As the executive director of the Southern Midcoast Maine Chamber representing businesses in the Bath-Brunswick-Midcoast area, I’m fortunate to hear about certain business dealings as they occur and I’m lucky to get reports and articles sent to me that outline some upcoming business dealings and trends. Some of the information isn’t mine to share, but other pieces I can comment on. Here are some general business observations and trends that I’ve noticed that may be of interest to you.

Succession planning numbers are staggering
I’ve said in small circles over the past three years that succession planning is the most impactful issue that no one is discussing. As business leaders, the focus has been, and rightfully so, on just getting through the next 3-6 months, with long-range thinking being put on the back burner. That was amplified during the pandemic, but even prior to the pandemic, when unemployment was desperately low, business leaders were very focused on finding staff to keep their business going and not necessarily focused on what their own next 10 years might look like.

The issue isn’t poor management, it’s more the fact that such a high percentage of business owners are Baby Boomers, and that population is closer to retirement age. How many businesses will we lose in the next decade because businesses don’t have a plan? How many owners think a family member or loyal employee wants to have the business handed to them? What does “handed to them” look like — is that a buyout, and if so, what are the terms of that agreement? There are a number of businesses who may not be planning to retire in the next five years and think they have time to make a plan and some unexpected event — like a worldwide pandemic, for instance — may come along and make them re-evaluate.

Last week, I attended a webinar hosted by the Maine State Chamber of Commerce and the University of Maine Graduate School of Business that began, what will likely be, a series of conversations on the topic. According to research they shared, “Baby Boomers own 12,790 businesses that employ 108,000 people and many of these businesses will need to transition to new ownership in the coming years. Unfortunately, recent research from Wilmington Trust found that almost 50% of businesses owned by those 65+ (and 60% of all business owners) have no succession plan. Additionally, over 40% of these owners have all of their wealth tied up in the business based on research from Constant Contact.”

At the chamber, we’re trying to figure out a way that we can help our businesses with succession planning and perhaps create a program using the expertise of our chamber members. We hope to work with the University of Maine to get some best practice ideas on how to present this later this year, but business owners shouldn’t wait for us to launch a program to help connect you to the professionals who can help you plan. Talk to a financial advisor soon, and at least have the conversation. If you need help finding someone to talk to, reach out to me at the chamber office.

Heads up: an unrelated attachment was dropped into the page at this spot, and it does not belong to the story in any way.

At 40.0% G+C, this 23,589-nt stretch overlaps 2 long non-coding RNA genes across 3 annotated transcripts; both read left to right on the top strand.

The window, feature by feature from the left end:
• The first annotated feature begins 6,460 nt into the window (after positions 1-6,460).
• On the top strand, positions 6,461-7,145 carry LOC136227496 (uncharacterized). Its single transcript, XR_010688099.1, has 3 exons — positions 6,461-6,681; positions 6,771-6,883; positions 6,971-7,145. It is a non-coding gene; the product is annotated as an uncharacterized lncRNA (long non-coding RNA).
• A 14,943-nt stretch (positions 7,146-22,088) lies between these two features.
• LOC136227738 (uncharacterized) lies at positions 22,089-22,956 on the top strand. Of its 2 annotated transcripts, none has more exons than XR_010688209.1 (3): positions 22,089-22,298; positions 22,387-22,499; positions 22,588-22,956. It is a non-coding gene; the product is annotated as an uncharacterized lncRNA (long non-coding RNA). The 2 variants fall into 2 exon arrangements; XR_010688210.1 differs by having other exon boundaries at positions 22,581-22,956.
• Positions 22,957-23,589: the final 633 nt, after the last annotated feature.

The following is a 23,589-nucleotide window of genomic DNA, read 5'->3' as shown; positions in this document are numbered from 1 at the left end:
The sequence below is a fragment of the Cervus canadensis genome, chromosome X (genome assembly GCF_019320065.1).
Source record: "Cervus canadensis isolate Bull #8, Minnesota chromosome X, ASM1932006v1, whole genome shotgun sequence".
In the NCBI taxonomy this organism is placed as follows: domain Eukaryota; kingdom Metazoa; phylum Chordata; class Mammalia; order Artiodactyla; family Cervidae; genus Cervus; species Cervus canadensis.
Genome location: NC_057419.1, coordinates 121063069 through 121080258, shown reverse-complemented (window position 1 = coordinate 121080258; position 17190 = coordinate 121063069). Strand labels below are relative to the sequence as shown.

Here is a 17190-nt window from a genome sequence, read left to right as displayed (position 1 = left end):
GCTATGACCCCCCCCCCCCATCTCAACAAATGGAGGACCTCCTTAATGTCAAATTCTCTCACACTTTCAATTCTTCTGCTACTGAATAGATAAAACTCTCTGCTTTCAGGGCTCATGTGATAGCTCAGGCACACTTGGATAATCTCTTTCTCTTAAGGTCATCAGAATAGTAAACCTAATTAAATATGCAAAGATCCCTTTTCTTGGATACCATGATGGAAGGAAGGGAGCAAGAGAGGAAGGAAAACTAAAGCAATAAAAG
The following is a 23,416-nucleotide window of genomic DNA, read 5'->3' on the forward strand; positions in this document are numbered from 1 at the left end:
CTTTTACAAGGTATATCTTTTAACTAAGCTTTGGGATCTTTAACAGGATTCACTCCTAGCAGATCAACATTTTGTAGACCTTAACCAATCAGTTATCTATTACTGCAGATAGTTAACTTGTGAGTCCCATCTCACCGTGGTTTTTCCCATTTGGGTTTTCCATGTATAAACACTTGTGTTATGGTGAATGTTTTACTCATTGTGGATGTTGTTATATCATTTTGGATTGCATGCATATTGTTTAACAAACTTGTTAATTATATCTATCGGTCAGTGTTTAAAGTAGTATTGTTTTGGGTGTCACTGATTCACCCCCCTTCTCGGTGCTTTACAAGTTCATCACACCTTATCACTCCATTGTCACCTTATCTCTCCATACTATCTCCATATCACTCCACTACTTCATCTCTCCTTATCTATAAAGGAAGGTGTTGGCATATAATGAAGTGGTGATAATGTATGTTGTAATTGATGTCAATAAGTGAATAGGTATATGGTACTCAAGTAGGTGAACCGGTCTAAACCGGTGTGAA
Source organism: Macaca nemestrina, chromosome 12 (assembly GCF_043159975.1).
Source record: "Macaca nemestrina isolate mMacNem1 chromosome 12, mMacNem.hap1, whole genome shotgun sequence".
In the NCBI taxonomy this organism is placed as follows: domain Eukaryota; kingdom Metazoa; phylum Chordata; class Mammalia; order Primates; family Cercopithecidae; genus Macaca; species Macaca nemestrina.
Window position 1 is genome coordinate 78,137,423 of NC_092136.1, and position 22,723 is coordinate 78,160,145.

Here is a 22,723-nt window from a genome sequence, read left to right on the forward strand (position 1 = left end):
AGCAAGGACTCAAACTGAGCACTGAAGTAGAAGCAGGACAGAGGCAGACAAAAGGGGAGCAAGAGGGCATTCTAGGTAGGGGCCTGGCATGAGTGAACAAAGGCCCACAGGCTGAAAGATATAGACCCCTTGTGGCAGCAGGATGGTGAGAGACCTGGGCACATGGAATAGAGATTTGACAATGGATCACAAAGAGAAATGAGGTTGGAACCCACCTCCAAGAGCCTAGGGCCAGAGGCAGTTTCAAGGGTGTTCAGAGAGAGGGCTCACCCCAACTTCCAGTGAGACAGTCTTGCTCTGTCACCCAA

WILL Power and Midcoast Edge plan kickoff events
A sure sign of a return to normal is the planning of events, and this week I was part of two committee meetings about 2021 kickoff events. The Midcoast Edge is our young professionals group that has been dormant for about two years now and has a group of committed young professionals ready to start initiating new programming again. WILL Power is our Women in Local Leadership team who typically has great attendance at their unique events. The Edge is planning a late May event, while WILL Power has locked in a June 10 event date. More updates on those outdoor events as details with venues get finalized.

New businesses and new spaces
In the past two weeks, I’ve spoken to a number of people about new spaces and new places as we have some businesses expanding in new locations, as well as some brand new businesses emerging. Hannaford is looking at a June opening for their Cook’s Corner Mall location, while work continues on the Martin Point’s Health facility on Brunswick Landing (across from Fat Boy’s on Bath Road). Brunswick Landing has new residential properties being built along with some other expansions. In Topsham, we’re looking at two ribbon cuttings in June, and two more undisclosed ribbon cuttings closer to September- all in the Topsham Fair Mall area. Finally, the Brunswick Rotary Club heard from the new owners of the property formerly known as The Daniel, and they presented a rough timeline for their development project which should launch later this year. Few regions in the state have as much growth and expansion happening as we do.

Bowdoin students continue to engage in community
I was fortunate enough to get my first vaccine shot (#TeamPfizer) this past Saturday at the Mid Coast Hospital clinic at the Brunswick Parks and Rec., and two things struck me. The first was just how organized, easy and efficient the entire system was in getting people checked in, safely screened, vaccinated and departed. Secondly, a number of Bowdoin students were there to help on a Saturday to check people in, and that kind of community service is a heart-warming trend to see.

Mask up so we don’t spike
Finally, a national trend is happening with the emergence of the COVID-19 variants, and in particular the U.K. variant, leading to a rise in COVID cases. Please, for another 4-5 weeks continue to mask up and be socially distant until we can get more people vaccinated. We’re so close to the end, if we can remain vigilant. I’d hate for our businesses to lose out on much-needed revenue because case counts reach a dangerous level. Let’s all chip in for a few more weeks and put this pandemic behind us.

Cory King is the executive director of the Southern Midcoast Maine Chamber.

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